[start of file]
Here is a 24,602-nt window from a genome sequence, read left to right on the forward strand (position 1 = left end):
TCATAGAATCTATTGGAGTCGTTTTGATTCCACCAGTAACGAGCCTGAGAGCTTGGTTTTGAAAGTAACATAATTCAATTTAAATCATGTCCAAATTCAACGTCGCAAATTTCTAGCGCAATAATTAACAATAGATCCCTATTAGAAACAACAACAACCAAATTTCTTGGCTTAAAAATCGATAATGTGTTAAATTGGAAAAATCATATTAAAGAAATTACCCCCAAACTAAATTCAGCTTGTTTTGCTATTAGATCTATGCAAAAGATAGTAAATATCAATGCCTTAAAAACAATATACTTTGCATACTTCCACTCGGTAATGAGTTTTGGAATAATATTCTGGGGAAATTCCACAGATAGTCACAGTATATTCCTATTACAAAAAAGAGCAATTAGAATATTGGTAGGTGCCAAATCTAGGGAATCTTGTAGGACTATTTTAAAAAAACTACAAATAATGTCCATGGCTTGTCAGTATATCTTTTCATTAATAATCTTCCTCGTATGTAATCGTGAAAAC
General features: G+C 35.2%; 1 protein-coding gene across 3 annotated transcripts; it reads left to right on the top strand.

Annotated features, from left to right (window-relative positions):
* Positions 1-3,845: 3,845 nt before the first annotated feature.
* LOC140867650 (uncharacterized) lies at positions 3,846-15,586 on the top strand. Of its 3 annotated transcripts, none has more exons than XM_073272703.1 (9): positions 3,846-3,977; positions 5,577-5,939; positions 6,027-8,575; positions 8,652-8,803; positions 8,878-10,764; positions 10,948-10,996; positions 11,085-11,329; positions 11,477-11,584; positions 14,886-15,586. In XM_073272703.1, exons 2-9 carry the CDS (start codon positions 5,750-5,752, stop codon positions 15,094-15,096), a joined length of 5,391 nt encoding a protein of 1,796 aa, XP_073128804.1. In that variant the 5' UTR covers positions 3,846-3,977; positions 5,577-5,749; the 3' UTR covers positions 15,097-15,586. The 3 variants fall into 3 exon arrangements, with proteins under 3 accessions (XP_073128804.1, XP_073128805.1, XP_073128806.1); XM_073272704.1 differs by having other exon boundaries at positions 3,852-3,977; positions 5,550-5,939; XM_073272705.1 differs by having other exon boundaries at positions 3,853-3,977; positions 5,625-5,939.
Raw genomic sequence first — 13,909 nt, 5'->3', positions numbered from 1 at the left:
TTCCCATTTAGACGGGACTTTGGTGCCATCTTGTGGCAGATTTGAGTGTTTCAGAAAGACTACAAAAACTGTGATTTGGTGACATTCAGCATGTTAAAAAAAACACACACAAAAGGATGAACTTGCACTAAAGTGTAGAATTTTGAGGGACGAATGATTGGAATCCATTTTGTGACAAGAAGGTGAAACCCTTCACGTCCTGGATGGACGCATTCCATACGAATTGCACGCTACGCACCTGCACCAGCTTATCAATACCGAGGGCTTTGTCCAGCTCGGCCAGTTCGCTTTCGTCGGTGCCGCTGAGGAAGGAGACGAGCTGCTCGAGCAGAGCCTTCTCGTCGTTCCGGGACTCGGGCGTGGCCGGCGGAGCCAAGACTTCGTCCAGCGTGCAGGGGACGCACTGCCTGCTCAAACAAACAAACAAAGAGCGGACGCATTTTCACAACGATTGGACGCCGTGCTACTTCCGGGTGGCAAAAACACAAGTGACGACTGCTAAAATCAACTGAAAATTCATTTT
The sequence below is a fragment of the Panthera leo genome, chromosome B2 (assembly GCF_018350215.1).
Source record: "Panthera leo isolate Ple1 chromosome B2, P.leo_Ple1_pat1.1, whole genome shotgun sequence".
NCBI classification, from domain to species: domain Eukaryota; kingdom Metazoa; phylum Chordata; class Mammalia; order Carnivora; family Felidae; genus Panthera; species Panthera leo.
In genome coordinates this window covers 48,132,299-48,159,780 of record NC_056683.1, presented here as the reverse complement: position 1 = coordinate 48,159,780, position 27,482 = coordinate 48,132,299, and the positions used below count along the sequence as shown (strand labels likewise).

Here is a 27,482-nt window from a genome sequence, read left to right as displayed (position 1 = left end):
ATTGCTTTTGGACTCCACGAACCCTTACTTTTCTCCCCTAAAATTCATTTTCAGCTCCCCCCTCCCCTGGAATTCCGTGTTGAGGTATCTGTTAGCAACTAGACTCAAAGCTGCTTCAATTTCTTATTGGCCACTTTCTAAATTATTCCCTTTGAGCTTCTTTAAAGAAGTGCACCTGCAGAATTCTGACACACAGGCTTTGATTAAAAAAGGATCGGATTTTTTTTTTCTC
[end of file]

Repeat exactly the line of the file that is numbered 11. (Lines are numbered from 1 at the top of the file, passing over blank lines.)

NCBI classification, from domain to species: domain Eukaryota; kingdom Metazoa; phylum Chordata; class Mammalia; order Carnivora; family Felidae; genus Panthera; species Panthera leo.